This article incorrectly described the amount of financing MoveOn.org has received from wealthy donors in past years. Wealthy donors accounted for a modest portion of MoveOn.org's budget.
Economic Downturn Sidelines Donors to '527' Groups
Sunday, October 19, 2008
The recent collapse on Wall Street appears to have found another victim: the independent political groups aiming to make an impact on the 2008 elections.
Expected to be a force in the final weeks of the presidential race, outside groups and the pointed advertising they brought to the airwaves in recent campaigns are barely evident this year. Political operatives say the fact that many wealthy potential donors have shied away from investing in efforts such as the infamous Swift Boat Veterans for Truth is that they are simply too busy trying to salvage their own financial portfolios.
"After the [GOP] convention, things looked good," said Phil Musser, a Republican fundraising consultant. "Major donors interested in issue advocacy were tuned in, political juices were flowing, polling looked good, and then, blammo! Most donors lost 20 or 30 percent of their net worth in eight days. With few exceptions, that pretty well shut down the money discussion for a lot of folks."
Four years ago, groups operating outside the party structure invested more than $130 million in television commercials, often carrying the kind of negative messages that the candidates themselves wished to avoid. This year, total spending by such groups is at about $17 million so far, with no single organization playing a dominant role, according to Evan Tracey of the Campaign Media Analysis Group.
Their decline was underway before turmoil swept through the markets. Both Sens. John McCain (R-Ariz.) and Barack Obama (D-Ill.) openly discouraged their supporters from backing such groups early on in the campaign. They considered the efforts, often waged by entities known as 527s because of their tax designation, as running counter to the reformist images both candidates were attempting to burnish.
Several major players from past years announced that they would not participate this time around. Most notable among them was T. Boone Pickens, the Texas oilman who helped back the Swift Boat Veterans ads targeting Sen. John F. Kerry (D-Mass.) four years ago.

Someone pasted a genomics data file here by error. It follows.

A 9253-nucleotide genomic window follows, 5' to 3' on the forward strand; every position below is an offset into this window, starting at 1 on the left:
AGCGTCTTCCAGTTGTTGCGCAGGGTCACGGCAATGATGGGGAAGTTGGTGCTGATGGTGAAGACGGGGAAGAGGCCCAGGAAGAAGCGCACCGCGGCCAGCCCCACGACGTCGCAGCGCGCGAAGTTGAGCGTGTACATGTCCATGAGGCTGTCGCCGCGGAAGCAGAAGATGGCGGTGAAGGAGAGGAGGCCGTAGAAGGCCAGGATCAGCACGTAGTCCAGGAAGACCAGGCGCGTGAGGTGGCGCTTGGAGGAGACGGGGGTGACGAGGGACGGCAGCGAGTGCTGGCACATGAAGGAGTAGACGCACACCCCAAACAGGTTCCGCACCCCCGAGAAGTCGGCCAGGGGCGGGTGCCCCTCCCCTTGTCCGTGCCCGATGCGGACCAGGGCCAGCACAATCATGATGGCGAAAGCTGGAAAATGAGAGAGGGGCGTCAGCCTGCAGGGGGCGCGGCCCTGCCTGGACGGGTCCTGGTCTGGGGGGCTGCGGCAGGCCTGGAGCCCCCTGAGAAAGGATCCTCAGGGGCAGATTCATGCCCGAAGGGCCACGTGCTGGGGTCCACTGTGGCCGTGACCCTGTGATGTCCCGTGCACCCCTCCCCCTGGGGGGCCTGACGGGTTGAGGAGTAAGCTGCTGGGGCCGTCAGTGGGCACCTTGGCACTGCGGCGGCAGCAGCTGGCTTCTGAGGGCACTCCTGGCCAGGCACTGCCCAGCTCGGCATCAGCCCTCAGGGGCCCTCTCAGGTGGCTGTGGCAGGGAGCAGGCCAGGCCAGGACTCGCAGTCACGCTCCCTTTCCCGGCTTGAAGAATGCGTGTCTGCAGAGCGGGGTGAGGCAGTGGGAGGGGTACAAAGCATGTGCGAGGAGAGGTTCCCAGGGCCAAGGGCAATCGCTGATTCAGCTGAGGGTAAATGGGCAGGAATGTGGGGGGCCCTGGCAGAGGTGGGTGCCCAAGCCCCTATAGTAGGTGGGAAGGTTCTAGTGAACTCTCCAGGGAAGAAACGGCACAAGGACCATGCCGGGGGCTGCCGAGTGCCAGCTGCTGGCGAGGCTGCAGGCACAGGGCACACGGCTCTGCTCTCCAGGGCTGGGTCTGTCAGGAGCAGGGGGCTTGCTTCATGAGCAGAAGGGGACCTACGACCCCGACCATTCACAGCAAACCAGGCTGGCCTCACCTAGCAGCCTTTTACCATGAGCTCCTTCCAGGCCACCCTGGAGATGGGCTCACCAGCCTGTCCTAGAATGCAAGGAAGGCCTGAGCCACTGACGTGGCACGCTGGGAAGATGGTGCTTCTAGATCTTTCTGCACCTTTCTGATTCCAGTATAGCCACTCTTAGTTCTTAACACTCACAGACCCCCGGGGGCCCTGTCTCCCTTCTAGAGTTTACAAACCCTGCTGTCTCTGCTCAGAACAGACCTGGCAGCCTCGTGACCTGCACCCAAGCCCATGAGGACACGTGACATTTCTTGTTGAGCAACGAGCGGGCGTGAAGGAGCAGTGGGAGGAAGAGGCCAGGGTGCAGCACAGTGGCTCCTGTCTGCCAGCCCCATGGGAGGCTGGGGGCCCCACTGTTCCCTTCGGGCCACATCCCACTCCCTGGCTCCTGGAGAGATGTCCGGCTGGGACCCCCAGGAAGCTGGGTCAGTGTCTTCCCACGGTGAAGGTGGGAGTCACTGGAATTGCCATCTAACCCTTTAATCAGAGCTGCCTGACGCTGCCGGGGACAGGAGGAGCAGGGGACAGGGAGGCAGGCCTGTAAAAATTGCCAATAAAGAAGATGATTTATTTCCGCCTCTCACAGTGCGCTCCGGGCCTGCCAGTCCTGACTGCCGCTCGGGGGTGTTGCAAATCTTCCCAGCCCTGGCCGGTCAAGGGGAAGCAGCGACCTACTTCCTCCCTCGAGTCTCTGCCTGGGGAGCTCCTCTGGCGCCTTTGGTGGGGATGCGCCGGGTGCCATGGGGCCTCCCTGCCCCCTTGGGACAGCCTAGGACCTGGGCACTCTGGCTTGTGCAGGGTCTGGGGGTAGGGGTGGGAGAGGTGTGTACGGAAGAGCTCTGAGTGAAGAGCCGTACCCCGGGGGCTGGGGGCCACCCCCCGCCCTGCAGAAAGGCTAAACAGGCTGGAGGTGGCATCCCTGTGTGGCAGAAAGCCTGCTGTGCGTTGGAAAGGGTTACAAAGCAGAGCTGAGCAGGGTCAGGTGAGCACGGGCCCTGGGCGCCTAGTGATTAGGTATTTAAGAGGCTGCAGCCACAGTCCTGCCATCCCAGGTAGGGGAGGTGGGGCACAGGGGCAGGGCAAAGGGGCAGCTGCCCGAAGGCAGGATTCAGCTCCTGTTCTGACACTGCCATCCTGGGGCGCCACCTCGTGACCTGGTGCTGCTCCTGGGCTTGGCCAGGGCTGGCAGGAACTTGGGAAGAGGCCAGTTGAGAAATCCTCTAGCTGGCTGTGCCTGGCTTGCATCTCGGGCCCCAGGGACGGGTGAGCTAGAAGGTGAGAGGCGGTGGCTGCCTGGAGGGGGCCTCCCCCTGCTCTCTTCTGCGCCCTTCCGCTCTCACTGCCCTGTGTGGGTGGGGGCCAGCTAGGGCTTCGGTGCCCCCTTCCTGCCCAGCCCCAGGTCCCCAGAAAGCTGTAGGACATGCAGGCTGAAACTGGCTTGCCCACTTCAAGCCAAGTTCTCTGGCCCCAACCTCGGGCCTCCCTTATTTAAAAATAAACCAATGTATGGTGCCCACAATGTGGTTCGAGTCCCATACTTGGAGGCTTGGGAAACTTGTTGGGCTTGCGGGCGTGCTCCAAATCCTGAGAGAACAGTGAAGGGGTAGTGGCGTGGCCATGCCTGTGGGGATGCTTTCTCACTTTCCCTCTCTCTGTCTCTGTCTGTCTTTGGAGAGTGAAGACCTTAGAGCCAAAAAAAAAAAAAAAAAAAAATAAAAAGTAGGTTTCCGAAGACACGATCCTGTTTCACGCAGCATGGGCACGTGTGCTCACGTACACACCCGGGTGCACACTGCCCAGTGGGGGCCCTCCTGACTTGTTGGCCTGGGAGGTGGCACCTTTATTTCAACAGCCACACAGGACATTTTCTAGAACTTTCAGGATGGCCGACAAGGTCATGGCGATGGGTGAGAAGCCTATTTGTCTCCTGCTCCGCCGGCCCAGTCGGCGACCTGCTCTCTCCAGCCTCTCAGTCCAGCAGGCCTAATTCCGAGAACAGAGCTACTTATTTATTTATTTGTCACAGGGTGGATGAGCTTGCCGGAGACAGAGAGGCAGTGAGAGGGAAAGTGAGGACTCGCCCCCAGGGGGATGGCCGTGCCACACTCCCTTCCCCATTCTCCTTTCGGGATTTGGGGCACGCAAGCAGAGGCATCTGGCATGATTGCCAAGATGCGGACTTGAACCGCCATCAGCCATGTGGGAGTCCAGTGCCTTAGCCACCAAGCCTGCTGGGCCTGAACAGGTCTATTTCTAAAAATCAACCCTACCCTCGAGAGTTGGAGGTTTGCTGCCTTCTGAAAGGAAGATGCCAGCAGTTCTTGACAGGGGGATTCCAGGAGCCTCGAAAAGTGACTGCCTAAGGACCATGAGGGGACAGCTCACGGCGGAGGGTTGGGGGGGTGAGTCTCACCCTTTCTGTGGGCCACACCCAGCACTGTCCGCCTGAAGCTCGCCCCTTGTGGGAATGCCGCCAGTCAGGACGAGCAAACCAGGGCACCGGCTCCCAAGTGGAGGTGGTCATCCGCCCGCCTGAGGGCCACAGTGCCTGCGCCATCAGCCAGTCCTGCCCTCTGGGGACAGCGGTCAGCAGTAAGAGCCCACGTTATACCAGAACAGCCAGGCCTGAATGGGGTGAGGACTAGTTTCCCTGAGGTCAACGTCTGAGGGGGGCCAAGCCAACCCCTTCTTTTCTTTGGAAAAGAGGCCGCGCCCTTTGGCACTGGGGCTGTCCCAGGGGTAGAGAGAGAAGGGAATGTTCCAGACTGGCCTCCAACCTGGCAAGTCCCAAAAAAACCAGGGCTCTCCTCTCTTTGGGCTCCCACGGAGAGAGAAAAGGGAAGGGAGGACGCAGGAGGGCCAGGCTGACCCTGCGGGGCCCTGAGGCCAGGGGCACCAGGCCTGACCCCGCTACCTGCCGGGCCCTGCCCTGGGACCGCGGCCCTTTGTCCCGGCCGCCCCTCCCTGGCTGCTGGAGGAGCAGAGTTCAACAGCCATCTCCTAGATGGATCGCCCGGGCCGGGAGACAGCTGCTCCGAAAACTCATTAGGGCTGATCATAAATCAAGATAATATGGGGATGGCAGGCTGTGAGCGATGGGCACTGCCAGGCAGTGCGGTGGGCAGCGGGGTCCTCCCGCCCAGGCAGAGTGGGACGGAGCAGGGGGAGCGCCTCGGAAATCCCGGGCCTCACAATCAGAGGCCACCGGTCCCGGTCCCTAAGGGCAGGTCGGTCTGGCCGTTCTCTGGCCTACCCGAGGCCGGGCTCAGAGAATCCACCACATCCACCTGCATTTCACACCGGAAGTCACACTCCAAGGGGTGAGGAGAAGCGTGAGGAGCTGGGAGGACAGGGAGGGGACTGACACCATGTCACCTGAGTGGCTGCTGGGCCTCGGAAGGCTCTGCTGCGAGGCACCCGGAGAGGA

The legal climate has also changed. After the 2004 campaign, the Federal Election Commission issued an unprecedented $2.6 million in fines against seven 527 groups. This year, lawyers advising the donors to those groups warned that the FEC fines could be a precursor to action by the Justice Department.
But fundraising consultants say the economic collapse ultimately slammed the door. One of the groups expected to emerge as a major player, the conservative Freedom's Watch, hinted that it could spend as much as $200 million on congressional races around the country.
Freedom's Watch launched with a splash, announcing an advisory board that included figures such as billionaire casino mogul Sheldon Adelson and former Bush White House press secretary Ari Fleischer. A year ago, the group launched the first round of what it said would become a steadily escalating barrage of ads with a $15 million campaign supporting President Bush's Iraq war strategy.
"We're forming a never-ending campaign," Bradley Blakeman, a former White House aide who was among the founders, said at the time. "We're taking on generational issues that are not decided at the ballot box."
An early infusion of donations fueled $30 million in expenditures, including ads seeking to influence several congressional special elections. But as November approached, several of the moguls who had been supporting the group became distracted by their own financial distress.
Perhaps most notable among them was Adelson. As his company, Las Vegas Sands, struggled through steep September declines, Adelson saw $4 billion of his personal fortune evaporate as a result of the slumping national economy, and that was before the slow-motion stock market crash. The Las Vegas Review-Journal reported that between Aug. 29 and Oct. 1, Adelson suffered the steepest drop among those who lost $1 billion or more during the credit crisis.